|Some Red Cross branches like the ARC Military
Welfare Corps, the Motor Corps and the ARC Clubmobile service provided
their members additional distinctive outdoor uniforms.
American Red Cross Motor Corps
Motor Corps Winter Uniform
The winter coatdress was made of gray-blue
cavalry twill. During World War II, cavalry twill was a rugged and
strong double-twill woven fabric made of worsted wool. The single-breasted
dress was closed with six ARC buttons. The four large patch pockets had
pointed, buttoned flaps.
white shirt with a black four-in-hand-tie was worn underneath the dress.
The black leather belt was two inches wide. A black pouch was attached
to the belt on the left side.
The uniform was worn with black shoes and
beige or gray cotton or rayon hose. Black or gray gloves were used for
everyday wear, while white gloves were required for dress occasions.
|The collars had green collar tabs with center
black stripes and button fastenings at the upper ends. The ARC insignia
was pinned at the lower end of each collar tab.
The Motor Corps Volunteer Pin was worn on the
left lapel and the Motor Corps patch was sewn on the upper left sleeve
with the emergency first aid emblem (for qualified members) one-half inch
Rank insignia were worn on the epaulets.
The coatdress was worn with an overseas cap
made of the same material and trimmed with a green piping. The Red Cross
pin was worn on the left front of the cap.
Motor Corps Summer Uniform
Members of the Motors Corps wore a double-breasted
gray-blue spun rayon coatdress during the summer months. It was closed
with eight ARC buttons, had four patch pockets with buttoned flaps, sleeve
tabs and shoulder epaulets.
The distinctive ARC insignia were placed in
the same way as on the winter coatdress.
A white detachable dickey or shirt with a black
four-in-hand-tie was worn underneath the dress.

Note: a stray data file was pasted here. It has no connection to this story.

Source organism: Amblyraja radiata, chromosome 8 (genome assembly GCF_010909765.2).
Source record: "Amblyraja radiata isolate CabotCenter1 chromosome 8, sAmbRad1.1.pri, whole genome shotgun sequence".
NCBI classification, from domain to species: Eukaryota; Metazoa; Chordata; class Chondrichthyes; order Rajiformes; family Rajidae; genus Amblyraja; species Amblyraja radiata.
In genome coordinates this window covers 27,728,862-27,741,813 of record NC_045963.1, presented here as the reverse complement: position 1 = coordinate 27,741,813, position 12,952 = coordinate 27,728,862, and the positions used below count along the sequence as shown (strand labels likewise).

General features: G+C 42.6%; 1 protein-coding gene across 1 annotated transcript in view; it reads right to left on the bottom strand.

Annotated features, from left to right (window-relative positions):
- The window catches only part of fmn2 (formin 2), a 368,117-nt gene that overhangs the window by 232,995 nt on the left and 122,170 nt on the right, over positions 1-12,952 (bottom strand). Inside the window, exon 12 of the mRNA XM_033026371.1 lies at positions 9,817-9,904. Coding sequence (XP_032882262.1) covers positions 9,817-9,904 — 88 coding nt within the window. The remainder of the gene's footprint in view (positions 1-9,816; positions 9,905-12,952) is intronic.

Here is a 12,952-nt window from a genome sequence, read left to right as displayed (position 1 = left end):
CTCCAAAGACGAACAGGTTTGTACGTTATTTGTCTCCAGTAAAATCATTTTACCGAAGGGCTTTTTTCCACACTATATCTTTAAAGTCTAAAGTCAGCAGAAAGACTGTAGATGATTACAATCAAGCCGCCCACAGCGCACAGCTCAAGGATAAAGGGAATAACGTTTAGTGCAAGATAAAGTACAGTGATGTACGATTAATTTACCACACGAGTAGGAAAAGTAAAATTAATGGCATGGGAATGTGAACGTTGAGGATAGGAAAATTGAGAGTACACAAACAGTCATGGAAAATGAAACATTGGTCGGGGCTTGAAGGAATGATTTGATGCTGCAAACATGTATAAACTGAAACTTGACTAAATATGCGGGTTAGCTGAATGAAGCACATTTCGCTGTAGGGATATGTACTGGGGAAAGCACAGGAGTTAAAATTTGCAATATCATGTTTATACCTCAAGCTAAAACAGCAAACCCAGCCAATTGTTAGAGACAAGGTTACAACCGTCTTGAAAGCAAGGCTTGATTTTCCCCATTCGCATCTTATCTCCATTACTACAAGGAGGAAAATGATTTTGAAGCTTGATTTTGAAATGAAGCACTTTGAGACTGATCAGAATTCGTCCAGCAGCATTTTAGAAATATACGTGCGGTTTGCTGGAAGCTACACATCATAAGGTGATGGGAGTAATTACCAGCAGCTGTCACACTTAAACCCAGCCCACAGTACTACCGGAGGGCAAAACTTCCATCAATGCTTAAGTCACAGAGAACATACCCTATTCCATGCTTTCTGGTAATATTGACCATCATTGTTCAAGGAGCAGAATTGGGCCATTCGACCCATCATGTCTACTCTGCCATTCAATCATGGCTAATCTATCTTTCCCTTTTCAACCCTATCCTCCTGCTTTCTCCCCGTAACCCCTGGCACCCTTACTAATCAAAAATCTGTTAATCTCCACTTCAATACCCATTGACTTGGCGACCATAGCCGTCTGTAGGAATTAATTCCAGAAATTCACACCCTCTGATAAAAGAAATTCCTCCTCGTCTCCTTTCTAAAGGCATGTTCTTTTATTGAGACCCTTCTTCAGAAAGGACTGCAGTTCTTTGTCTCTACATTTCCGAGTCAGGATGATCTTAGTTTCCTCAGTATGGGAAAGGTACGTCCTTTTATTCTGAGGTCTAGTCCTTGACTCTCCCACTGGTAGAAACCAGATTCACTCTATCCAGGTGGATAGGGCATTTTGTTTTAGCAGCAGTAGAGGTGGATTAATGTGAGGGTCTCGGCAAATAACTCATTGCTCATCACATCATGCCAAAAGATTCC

A plain overseas cap made of rayon completed
the outfit. The Red Cross pin was worn on the left front portion of the
|Motor Corps Seersucker Uniform
The blue seersucker uniform was buttoned down
the front with black ARC plastic buttons.
It was equipped with a self-material belt,
a breast patch pocket and two vertical slit hip pockets.
The ARC Motor Corps patch was sewn on the upper
left sleeve and green colored epaulets were worn on the shoulders. The
Motor Corps Volunteer pin was fastened on the left lapel. It was worn with
a matching visored seersucker service cap.
The seersucker uniform was introduced during
the war because because of its comfort and laundering ease.
Motors Corps Topcoat
The Motor Corps topcoat was made of gray-blue
cavalry twill. It had wide lapels, sleeve tabs, a single-breasted front
that closed with four ARC buttons and a belt of self-material.
The coat was worn with green epaulets and the
Motors Corps patch sewn on the upper left sleeve.
The coat was equipped with a detachable green
Arlac flannel lining. The flannel was cotton napped on one or both sides
to imitate wool, which was in wartime short supply.
[ I. Development ]..[
II. Facts about the ARC ]..[
III. Uniforms ]..[
IV. Sources ]
Motor Corps Topcoat
This Motor Corps topcoat variation was also
made of gray-blue cavalry twill. It had a double breasted front, sleeve
tabs and four large patch pockets with pointed, buttoned flaps.
The collars had green collar tabs with center
black stripes. The ARC insignia was pinned at the lower end of each collar
tab and the Motors Corps patch was sewn on the upper left sleeve.